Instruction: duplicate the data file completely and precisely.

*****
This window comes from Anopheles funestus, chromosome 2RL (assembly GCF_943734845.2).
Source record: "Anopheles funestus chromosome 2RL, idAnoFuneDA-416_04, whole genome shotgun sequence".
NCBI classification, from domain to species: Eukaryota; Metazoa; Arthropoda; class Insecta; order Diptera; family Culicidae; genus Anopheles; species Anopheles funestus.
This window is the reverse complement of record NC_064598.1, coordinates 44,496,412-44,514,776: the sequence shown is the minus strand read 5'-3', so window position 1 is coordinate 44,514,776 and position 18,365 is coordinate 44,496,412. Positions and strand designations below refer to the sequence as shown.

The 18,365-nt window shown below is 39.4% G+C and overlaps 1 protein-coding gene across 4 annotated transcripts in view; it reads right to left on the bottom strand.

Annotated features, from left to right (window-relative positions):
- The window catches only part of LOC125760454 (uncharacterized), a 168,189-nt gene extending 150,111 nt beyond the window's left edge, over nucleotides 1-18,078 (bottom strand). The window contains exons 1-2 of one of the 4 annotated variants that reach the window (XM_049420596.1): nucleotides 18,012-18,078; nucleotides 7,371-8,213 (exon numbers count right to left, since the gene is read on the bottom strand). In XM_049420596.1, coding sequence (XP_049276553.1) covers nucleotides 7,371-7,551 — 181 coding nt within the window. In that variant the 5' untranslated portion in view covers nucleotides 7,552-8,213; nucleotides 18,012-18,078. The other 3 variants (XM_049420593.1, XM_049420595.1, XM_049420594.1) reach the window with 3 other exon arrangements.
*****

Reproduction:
This window comes from Anopheles funestus, chromosome 2RL (assembly GCF_943734845.2).
Source record: "Anopheles funestus chromosome 2RL, idAnoFuneDA-416_04, whole genome shotgun sequence".
NCBI classification, from domain to species: Eukaryota; Metazoa; Arthropoda; class Insecta; order Diptera; family Culicidae; genus Anopheles; species Anopheles funestus.
This window is the reverse complement of record NC_064598.1, coordinates 44,496,412-44,514,776: the sequence shown is the minus strand read 5'-3', so window position 1 is coordinate 44,514,776 and position 18,365 is coordinate 44,496,412. Positions and strand designations below refer to the sequence as shown.

The 18,365-nt window shown below is 39.4% G+C and overlaps 1 protein-coding gene across 4 annotated transcripts in view; it reads right to left on the bottom strand.

Annotated features, from left to right (window-relative positions):
- The window catches only part of LOC125760454 (uncharacterized), a 168,189-nt gene extending 150,111 nt beyond the window's left edge, over nucleotides 1-18,078 (bottom strand). The window contains exons 1-2 of one of the 4 annotated variants that reach the window (XM_049420596.1): nucleotides 18,012-18,078; nucleotides 7,371-8,213 (exon numbers count right to left, since the gene is read on the bottom strand). In XM_049420596.1, coding sequence (XP_049276553.1) covers nucleotides 7,371-7,551 — 181 coding nt within the window. In that variant the 5' untranslated portion in view covers nucleotides 7,552-8,213; nucleotides 18,012-18,078. The other 3 variants (XM_049420593.1, XM_049420595.1, XM_049420594.1) reach the window with 3 other exon arrangements.